Also, will it be possible in the final release to use ‘localStorage’ from a script in a page loaded via the ‘file://’ URL scheme? I’ve been communicating and filing bugs with both the Mozilla and Webkit teams regarding this. The spec says that ‘localStorage’ should be ‘per-origin’ and they do specifically say that ‘file://’ is an origin. I tried to file a bug into the IE feedback system, but it seems like filing new bugs is now closed to us "regular folks" (maybe too much spam 😉 )?

    Anyway, one last word of thanks to the person(s) involved in making the navigator.onLine property and online/offline events work when network connectivity is lost or gained on Windows XP (it was previously only available for Windows Vista). BTW, your online docs need to be updated there too to reflect this new functionality for XP (I posted a comment at the end of the pages for online/offline to let folks know that these all now work for XP too). It’s nice to see that Microsoft is really listening :-).

    Cheers,

    – Bill

  16. Anonymous says:

    Bug Report:

    ———–

    In IE6, when I wanted to clear out old favorites, I’d click on the favorites menu, choose the sub-folder I’m interested in cleaning up, and then do right-click delete, OK on each one I wanted to drop. The sub-folder would remain open during this repeated procedure and it would be quick and easy.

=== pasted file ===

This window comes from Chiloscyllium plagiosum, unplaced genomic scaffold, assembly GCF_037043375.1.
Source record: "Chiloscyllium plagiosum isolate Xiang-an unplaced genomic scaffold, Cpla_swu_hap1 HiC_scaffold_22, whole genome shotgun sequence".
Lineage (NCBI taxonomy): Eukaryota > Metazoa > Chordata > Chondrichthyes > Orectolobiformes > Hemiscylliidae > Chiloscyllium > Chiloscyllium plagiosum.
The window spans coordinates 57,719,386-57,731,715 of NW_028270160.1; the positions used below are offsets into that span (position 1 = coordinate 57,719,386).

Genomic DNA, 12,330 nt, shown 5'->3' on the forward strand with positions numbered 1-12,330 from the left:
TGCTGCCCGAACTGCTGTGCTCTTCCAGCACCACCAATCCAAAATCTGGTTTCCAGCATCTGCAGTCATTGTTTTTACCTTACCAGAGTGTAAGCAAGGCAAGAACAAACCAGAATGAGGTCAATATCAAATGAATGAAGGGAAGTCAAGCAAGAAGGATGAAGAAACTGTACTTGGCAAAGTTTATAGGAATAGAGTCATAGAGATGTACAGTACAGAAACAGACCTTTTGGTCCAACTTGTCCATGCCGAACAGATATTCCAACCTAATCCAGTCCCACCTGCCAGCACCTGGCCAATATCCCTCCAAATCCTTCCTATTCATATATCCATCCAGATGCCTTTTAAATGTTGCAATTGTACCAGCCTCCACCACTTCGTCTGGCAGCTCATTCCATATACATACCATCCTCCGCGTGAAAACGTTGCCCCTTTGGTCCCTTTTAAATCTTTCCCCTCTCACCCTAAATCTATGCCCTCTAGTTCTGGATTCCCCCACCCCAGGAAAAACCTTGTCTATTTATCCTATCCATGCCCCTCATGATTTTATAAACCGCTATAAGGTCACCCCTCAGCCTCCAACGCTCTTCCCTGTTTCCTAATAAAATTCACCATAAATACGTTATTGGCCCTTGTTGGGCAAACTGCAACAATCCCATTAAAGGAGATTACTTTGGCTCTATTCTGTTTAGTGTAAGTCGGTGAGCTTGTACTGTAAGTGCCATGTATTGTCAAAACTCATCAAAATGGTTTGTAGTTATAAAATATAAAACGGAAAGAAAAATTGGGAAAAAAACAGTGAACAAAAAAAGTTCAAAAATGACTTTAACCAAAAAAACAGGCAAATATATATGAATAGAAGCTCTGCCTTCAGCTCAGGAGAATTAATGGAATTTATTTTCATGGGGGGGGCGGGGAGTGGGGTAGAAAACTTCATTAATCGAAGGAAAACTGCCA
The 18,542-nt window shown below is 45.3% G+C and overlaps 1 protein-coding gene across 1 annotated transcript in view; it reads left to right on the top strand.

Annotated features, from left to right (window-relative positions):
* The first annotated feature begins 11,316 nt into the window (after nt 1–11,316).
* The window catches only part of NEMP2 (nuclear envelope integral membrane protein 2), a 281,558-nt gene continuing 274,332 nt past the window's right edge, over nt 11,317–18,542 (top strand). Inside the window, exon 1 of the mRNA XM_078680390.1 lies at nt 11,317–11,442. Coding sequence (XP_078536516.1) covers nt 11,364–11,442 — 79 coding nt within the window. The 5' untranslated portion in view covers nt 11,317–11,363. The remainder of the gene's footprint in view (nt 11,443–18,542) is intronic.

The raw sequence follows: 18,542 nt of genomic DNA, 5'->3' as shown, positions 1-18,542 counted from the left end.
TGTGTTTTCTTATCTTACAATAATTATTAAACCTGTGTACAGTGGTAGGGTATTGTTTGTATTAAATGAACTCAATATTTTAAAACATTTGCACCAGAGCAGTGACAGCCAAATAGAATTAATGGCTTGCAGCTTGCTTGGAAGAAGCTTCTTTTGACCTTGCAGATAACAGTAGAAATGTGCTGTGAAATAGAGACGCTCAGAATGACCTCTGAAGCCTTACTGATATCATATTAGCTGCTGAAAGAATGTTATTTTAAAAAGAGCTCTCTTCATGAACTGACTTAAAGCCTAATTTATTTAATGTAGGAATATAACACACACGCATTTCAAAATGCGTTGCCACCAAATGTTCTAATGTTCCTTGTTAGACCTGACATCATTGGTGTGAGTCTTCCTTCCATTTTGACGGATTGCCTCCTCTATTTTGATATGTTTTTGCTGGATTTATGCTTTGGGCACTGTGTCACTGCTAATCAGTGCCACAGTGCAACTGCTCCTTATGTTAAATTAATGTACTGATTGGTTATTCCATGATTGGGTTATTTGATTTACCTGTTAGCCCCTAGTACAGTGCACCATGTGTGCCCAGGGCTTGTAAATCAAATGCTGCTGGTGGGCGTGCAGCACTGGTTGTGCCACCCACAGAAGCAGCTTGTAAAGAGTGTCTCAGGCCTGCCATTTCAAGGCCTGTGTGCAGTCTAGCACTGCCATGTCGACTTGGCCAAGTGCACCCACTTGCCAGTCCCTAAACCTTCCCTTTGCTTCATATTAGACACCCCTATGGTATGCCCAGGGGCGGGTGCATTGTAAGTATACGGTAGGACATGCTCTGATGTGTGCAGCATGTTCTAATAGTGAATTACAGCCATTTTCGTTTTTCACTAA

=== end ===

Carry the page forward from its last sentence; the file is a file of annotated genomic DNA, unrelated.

As IE7 appeared, this behavior changed substantially for the worse. When you right-click to delete a favorite, the favorites drop-down disappears. So for every favorite you want to delete, you have to go back up to the favorites menu and navigate yourself to the folder you were cleaning up.

    It changed what was a case of repeated instances of (right-click, delete, yes) into (right-click, delete, yes, mouse up to favorites again, click favorites, mouse down to chosen sub-folder, then right-click, delete, yes).

    I’m not running on my (virtual) machine that has IE8 on it right now, but I doubt it’s been fixed.

  17. PatriotB says:

    The thing that worries me the most whenever I read things like "we updated [foo] implementation to better align with the recent rounds of changes to the HTML 5.0 spec" — what happens when the spec changes after IE8 ships?  Are you going to break everyone?  Should people be using these new HTML5 features with caution that they may break in the future?

    This isn’t really an IE problem — it’s an unfortunate byproduct of the way that the W3 process works — the spec isn’t finalized until there are 2+ compatible implementations, however by providing an implementation you are risking the standard changing after you release.  The fact that HTML5 is a single gargantuan spec, rather than modularized, makes it much more likely that this will happen than with, say, CSS3.